The U.S. Navy’s first CMV-22B Osprey for operational use arrived at Naval Air Station North Island, June 22. The aircraft is assigned to the “Titans” of Fleet Logistics Multi-Mission Squadron (VRM) 30, the U.S. Navy’s first CMV-22B squadron. VRM-30 was established in 2018 to begin the Navy’s transition from the C-2A Greyhound to the CMV-22B Osprey. For the last four decades, the C-2A Greyhound has been providing logistic support to aircraft carriers throughout the Navy. However, the CMV-22B Osprey with increased operational range, faster cargo loading/unloading, increased survivability and enhanced beyond-line-of-sight will take over this essential mission. Herman also emphasized the importance of the highly trained Sailors who will work in and on these aircraft.
The CMV-22B Osprey is a variant of the MV-22B Osprey and will be responsible for conducting high priority cargo and passenger transport services in support of carrier strike groups and task forces. The Osprey is a tiltrotor aircraft that is capable of vertical take-off and landing, but transit as a turboprop aircraft. Between COVID-19 and the aircraft delivery schedule everyone stayed focused to deliver this helicopter to U.S. Navy. The CMV-22B is a critical component of the â€˜Air Wing of the Future’ and provides the versatility, flexibility and capabilities needed in a high-end fight. The ability of the aircraft to integrate with fixed-wing operations, and operate at night, will give our carriers a new level of flexibility to adjust operations however required to accomplish the mission.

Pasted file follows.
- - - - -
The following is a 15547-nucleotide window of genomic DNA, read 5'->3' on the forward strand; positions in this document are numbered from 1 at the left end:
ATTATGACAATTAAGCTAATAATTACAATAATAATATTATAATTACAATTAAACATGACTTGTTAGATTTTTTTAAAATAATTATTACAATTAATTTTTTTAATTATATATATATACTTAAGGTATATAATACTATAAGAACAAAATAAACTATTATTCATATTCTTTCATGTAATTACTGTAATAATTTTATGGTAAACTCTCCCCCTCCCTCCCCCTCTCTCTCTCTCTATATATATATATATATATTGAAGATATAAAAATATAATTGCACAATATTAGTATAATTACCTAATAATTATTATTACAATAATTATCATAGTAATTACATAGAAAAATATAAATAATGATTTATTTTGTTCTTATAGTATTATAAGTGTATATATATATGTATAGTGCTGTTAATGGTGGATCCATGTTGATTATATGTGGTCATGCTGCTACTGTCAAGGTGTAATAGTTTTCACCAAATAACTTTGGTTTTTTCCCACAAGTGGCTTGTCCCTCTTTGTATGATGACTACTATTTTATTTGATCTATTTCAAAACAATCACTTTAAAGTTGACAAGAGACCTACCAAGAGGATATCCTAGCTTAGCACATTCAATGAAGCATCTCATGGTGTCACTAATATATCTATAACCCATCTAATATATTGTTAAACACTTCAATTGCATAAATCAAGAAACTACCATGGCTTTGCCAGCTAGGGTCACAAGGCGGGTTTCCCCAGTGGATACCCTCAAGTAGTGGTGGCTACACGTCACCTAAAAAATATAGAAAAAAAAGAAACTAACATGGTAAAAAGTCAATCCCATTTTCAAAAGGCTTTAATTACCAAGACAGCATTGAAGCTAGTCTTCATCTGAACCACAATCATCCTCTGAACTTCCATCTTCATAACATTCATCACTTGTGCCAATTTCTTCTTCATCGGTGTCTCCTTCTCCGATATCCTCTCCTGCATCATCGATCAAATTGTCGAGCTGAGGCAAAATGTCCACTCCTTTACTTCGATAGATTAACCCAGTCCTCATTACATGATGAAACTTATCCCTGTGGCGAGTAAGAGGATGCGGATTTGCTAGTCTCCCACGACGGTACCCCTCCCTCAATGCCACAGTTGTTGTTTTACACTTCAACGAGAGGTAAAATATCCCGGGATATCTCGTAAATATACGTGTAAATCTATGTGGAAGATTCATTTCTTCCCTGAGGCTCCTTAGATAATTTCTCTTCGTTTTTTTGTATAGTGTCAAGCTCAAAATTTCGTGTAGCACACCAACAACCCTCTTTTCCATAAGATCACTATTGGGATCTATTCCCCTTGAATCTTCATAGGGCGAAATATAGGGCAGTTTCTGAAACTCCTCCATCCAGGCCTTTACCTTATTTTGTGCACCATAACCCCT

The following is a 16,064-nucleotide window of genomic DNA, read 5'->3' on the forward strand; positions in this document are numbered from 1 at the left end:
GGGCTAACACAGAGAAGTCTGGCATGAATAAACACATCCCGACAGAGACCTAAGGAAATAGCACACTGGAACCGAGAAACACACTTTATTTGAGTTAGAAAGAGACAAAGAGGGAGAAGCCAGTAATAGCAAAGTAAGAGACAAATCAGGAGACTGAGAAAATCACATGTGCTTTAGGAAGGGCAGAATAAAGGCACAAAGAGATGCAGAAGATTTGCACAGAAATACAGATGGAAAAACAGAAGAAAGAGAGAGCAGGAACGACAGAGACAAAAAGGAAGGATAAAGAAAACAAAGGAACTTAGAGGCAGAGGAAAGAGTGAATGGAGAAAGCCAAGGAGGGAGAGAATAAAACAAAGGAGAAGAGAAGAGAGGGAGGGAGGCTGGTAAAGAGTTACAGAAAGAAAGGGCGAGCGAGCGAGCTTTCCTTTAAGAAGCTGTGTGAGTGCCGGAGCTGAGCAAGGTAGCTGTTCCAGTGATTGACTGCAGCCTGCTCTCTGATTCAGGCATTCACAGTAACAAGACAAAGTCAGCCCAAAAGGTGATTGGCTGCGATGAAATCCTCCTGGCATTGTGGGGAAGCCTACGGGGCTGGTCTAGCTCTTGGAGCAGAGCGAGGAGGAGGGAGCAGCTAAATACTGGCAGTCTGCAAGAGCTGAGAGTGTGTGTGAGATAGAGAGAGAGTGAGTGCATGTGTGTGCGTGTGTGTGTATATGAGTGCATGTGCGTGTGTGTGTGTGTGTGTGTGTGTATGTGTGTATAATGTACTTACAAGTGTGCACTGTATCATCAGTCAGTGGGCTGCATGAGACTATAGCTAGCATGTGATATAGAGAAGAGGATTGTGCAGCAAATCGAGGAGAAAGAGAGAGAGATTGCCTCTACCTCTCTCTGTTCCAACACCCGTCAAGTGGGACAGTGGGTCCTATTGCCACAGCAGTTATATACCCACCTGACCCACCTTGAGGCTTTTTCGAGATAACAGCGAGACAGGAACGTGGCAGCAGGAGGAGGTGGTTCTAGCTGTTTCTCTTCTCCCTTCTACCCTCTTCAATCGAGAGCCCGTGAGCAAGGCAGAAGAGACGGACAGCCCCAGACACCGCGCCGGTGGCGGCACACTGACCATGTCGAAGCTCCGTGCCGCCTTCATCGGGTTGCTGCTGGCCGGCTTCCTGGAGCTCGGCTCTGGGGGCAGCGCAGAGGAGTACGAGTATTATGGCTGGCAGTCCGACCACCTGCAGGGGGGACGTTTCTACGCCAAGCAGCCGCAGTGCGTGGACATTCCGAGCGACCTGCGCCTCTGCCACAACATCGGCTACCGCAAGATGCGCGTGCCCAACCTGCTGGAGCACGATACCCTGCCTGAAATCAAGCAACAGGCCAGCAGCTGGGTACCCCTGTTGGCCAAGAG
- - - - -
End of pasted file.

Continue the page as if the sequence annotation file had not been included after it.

The Bell Boeing V-22 Osprey is an American multi-mission, tiltrotor military aircraft with both vertical takeoff and landing (VTOL), and short takeoff and landing (STOL) capabilities. It is designed to combine the functionality of a conventional helicopter with the long-range, high-speed cruise performance of a turboprop aircraft. The failure of Operation Eagle Claw during the Iran hostage crisis in 1980 underscored the requirement for a new long-range, high-speed, vertical-takeoff aircraft for the United States Department of Defense. In response, the Joint-service Vertical take-off/landing Experimental (JVX) aircraft program started in 1981. A partnership between Bell Helicopter and Boeing Helicopters was awarded a development contract in 1983 for the V-22 tiltrotor aircraft. The Bell Boeing team jointly produce the aircraft.
The Bell Boeing V-22 Osprey first flew in 1989, and began flight testing and design alterations; the complexity and difficulties of being the first tiltrotor for military service led to many years of development. The United States Marine Corps began crew training for the MV-22B Osprey in 2000, and fielded it in 2007; it supplemented and then replaced their Boeing Vertol CH-46 Sea Knights. The U.S. Air Force fielded their version of the tiltrotor, CV-22B, in 2009. Since entering service with the U.S. Marine Corps and Air Force, the Osprey has been deployed in transportation and medevac operations over Iraq, Afghanistan, Libya, and Kuwait. The U.S. Navy plan to use the CMV-22B for carrier onboard delivery (COD) duties beginning in 2021.